There’s another key scene, left out of the show, that I adored and wish had been put in. It was, in fact, the scene I was most looking forward to seeing. When Claire is first taken to Jack Randall at the fort, she goes through the office before Randall comes in, and  . . . I opened a small cupboard behind the desk and discovered the Captain’s spare wig . . .Carrying the wig stand over to the desk, I gently sifted the remaining contents of the sander over it before replacing it in the cupboard.

A small, spiteful bit of revenge, but I love the visual.

There’s other things that bother me, too – not scenes missing, exactly, but scenes made up.

I was fully expecting the Season 2 premiere to start off with Roger and Brianna, in the 1960s. Not a long-winded thing in which she basically forgets Jamie in a week’s time. Having been there and done that, I can tell you flat out, no one recovers from losing someone who was your world in one week. Not one year. Maybe not one lifetime. And especially when Gabaldon had done such a masterful job of portraying Frank and Claire’s marriage after her return as one full of tension and mistrust – he never full forgave her, nor did he ever truly understand or believe her – it was disappointing to see Claire throw Jamie aside so easily in the show. Not just disappointing:  practically treasonous.

Likewise, there wasn’t any need to lie to Jarrod about why they were in Paris and why they needed access to the Jacobite leaders. In the book, Jarrod hires Jamie to oversee his business while he’s out of the country; what Jamie does while he’s gone isn’t his concern. Jamie himself, as Lord Broch Tuarach, is able to gain access to the Paris nobility, and as a fellow Scot, gain the trust of Charles Stuart. No problems.

These books are beloved by millions. They shaped my writing. I’ve read them dozens and dozens of times. These characters live and breathe in my imagination. I’ve walked the Hopital des Anges in my mind, and Lallybroch. I probably know them better than the show’s writers do.

I truly believe Caitriona Balfe is doing the best she can with the material she’s being given. The problem is, the material she’s being given just isn’t the Claire we know and love.

So please, writers, get it right.

What if the Movie is Better Than the Book? Egads!

If you’re a reader (and if you’re reading this, you probably are), then you know the feeling when your favorite book is made into a movie.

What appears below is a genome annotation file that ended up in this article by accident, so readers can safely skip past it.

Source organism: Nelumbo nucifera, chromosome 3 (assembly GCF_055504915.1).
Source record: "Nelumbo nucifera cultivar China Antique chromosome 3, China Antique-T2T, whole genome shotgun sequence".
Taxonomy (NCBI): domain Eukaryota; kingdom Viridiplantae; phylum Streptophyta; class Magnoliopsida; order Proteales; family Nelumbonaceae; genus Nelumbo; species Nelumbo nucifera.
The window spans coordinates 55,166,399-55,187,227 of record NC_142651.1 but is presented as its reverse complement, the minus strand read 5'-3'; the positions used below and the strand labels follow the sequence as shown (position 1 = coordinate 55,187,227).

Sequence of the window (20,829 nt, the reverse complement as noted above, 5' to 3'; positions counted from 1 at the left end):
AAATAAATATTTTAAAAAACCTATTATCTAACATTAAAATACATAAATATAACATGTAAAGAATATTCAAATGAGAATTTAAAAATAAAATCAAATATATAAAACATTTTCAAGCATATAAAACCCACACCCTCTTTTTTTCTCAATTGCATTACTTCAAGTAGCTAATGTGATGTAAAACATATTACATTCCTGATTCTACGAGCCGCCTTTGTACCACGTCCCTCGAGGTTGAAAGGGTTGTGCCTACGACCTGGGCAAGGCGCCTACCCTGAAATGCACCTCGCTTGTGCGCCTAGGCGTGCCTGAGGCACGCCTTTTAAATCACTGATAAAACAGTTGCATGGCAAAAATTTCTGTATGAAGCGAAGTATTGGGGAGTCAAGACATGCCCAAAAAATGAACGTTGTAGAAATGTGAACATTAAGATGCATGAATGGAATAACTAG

First, the excitement. They finally recognize the genius of My Favorite Author! I wonder who they’ll get to play the MC? Oh, it better not be So and So, because I will just die if it is. And that one scene, they have to get that right, or . . .

And then the doubts come marching in. OMG. This is one of my favorite books. What if they screw it up? What if they cut my favorite scene? What if the actor they get to play the MC doesn’t have the right color eyes!? (YES, this matters!) And if they change even ONE WORD of the dialogue, I will SCREAM!!!

And by the time it’s ready to be released . . . well, you’re 100% convinced that this movie will suck and it’ll get everything wrong and there is no way in hell you’re going to go see it. Ever.

Well – maybe. There’s really two groups:  those of us who believe the movie must remain as faithful as possible to the book, and those who don’t mind if there are changes, so long as those changes are good. The problem is, who determines which changes are “good?” I still despise Alfonso Cuaron for what he did to Harry Potter and the Prisoner of Azkaban. Seriously, how hard is it just to make a Patronus that looks like a freaking stag? For crying out loud, you’re doing all this digitally! Just get it right, damn it!

But what happens when you don’t read the book first? Instead, you watch the movie? And fall in love with the movie?

I did this with Practical Magic. It’s one of my favorite movies ever. I love the characters, the dialogue, the actors. That’s why, when I found a copy of Alice Hoffman’s book last week, I decided I’d read it, to see how it compared.